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Brown's Labour: "The Natural Party of Business"

Alex Miller

On June 27 British PM Tony Blair finally stepped down, exiting Downing Street to the sound of loud jeers from anti-war protestors and families of soldiers killed in Iraq. His successor, former Chancellor of the Exchequer Gordon Brown, gave a brief speech at the door of 10 Downing Street in which he used the word “change” no less than eight times. Many British trade union leaders have been harbouring hopes that the departure of Blair and the advent of a Brown premiership may signal a move away from the neoliberal agenda pursued by three successive Blair governments. This was always a vain hope, as Brown was Blair’s treasurer for the entire 10 years of his premiership and architect of many of New Labour’s most reactionary policies, including the infamous Private Finance Initiatives that have brought many National Health Service trusts to the brink of bankruptcy. But in the days following Blair’s departure, despite cosmetic attempts to distance himself from his discredited predecessor, Brown has shown just how little different his government will be from what preceded it.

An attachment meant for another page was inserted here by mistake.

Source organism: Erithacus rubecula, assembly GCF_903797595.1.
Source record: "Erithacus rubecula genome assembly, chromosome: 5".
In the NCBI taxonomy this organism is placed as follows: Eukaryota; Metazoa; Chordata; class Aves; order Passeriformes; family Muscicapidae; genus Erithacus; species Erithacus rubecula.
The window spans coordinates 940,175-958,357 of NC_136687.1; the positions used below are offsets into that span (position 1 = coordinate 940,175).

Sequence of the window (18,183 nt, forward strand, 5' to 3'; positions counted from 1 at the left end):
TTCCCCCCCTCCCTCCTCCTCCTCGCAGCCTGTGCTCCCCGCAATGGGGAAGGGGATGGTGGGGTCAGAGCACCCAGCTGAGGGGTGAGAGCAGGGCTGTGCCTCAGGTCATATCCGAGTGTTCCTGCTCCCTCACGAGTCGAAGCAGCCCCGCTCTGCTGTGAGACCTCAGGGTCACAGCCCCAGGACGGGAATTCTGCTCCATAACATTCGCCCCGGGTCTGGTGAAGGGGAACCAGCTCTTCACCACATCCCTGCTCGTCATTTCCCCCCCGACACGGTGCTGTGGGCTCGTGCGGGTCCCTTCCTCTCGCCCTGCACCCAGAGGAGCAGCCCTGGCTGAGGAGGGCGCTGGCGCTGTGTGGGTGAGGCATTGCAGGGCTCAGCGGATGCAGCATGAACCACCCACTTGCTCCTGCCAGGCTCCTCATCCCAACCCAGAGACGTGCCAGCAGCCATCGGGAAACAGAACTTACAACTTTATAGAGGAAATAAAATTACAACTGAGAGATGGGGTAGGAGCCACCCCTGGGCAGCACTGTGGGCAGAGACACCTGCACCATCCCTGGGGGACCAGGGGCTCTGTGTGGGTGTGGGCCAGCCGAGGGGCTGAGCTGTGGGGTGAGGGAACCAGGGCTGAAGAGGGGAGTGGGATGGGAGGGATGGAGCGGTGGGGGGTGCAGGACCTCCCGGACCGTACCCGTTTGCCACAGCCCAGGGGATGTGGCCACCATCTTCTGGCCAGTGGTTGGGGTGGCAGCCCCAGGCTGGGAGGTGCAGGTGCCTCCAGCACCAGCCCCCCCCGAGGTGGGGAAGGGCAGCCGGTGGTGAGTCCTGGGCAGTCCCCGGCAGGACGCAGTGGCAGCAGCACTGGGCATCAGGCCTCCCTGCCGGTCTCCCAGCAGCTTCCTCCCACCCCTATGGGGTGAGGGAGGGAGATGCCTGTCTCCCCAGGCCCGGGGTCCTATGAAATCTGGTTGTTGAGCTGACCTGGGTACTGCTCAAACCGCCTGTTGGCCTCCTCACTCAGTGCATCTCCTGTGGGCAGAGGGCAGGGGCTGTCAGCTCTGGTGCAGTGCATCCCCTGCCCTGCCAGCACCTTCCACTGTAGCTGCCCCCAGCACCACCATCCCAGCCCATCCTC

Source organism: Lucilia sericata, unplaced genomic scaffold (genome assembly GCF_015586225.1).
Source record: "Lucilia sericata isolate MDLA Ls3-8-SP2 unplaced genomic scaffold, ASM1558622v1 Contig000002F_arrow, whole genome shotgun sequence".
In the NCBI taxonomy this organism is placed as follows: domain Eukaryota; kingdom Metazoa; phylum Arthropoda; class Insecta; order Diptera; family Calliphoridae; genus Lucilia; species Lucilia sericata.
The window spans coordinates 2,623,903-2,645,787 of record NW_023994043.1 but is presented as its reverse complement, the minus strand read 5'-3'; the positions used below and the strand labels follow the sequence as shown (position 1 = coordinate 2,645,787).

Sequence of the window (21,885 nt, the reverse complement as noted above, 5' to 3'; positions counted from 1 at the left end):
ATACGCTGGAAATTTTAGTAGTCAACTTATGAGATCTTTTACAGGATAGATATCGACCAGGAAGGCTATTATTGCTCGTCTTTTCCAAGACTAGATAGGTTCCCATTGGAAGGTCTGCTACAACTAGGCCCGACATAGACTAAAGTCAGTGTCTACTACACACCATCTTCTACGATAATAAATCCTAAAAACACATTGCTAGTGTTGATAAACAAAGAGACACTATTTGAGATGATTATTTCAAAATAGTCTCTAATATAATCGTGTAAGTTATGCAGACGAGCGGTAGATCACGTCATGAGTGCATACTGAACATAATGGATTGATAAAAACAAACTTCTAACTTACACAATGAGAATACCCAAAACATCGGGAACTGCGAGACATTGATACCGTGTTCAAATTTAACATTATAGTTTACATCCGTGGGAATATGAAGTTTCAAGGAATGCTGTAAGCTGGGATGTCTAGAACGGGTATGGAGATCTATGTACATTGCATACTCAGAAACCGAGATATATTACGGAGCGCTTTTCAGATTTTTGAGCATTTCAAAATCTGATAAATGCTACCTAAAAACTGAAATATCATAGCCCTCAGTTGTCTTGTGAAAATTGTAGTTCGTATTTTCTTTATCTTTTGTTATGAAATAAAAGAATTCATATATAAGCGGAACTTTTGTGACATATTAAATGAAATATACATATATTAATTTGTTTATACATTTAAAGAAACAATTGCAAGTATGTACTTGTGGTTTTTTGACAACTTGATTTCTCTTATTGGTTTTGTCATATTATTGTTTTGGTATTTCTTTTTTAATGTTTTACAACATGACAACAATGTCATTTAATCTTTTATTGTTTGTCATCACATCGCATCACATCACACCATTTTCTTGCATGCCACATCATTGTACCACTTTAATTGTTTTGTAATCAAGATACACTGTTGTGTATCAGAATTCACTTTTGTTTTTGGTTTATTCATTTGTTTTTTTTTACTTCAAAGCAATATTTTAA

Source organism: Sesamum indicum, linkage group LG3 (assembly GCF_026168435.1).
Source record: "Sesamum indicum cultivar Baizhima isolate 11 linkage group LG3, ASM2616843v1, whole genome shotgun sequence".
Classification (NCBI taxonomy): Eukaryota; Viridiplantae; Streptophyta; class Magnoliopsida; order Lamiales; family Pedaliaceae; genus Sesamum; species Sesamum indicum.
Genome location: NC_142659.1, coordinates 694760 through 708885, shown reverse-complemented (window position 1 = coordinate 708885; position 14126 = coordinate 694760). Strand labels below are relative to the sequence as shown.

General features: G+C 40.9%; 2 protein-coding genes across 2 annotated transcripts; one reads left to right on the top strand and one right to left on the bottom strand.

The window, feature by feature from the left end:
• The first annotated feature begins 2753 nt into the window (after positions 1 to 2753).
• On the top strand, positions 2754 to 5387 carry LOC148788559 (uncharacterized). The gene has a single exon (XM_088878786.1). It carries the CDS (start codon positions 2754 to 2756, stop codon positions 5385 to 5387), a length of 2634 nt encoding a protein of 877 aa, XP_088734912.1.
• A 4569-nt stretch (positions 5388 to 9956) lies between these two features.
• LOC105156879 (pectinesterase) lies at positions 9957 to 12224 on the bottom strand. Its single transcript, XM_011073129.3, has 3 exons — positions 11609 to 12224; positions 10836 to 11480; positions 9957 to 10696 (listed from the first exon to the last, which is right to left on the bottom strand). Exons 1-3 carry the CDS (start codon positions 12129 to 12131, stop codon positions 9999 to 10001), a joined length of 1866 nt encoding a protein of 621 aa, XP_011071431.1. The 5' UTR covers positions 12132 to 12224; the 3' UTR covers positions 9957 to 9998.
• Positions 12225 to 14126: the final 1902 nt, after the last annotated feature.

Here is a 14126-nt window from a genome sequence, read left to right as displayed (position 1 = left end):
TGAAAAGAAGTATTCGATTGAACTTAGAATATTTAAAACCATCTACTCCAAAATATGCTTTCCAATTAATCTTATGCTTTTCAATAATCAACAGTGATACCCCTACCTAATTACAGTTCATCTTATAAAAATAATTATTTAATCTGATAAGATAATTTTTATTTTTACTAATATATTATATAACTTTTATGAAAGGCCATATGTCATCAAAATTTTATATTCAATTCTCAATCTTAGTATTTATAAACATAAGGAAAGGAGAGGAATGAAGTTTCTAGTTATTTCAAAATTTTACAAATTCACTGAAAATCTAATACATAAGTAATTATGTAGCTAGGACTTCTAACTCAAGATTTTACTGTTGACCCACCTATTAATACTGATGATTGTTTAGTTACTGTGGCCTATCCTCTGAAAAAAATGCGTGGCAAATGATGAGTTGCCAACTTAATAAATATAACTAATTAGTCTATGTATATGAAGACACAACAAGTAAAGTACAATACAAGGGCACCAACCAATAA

Brown had no sooner assumed office when, on June 29, two massive car bombs were discovered and defused in central London. Then, on June 30, two men attempted what appeared to be a suicide bomb attempt by driving a jeep laden with explosive material into the front of the passenger terminal at Glasgow airport. Brown, like Blair before him, denied any connection between the attempted bombings and Britain’s policy regarding Iraq and Afghanistan. The July 2 Morning Star reported Brown as arguing that “the would-be bombers were not motivated by the carnage in Iraq and Afghanistan but had a grievance against society, particularly against the values that we represent and the values decent people of all religions represent”. Brown claimed that the bombings had been attempted “Irrespective of Iraq, irrespective of Afghanistan, irrespective of what is happening in different parts of the world”. Lindsey German, convener of the British Stop the War Coalition, countered Brown’s claim: “There is one simple fact – before the Iraq war, Britain was not under threat from terrorism and now it is. What Britain needs is not more terror laws, but a change in foreign policy”.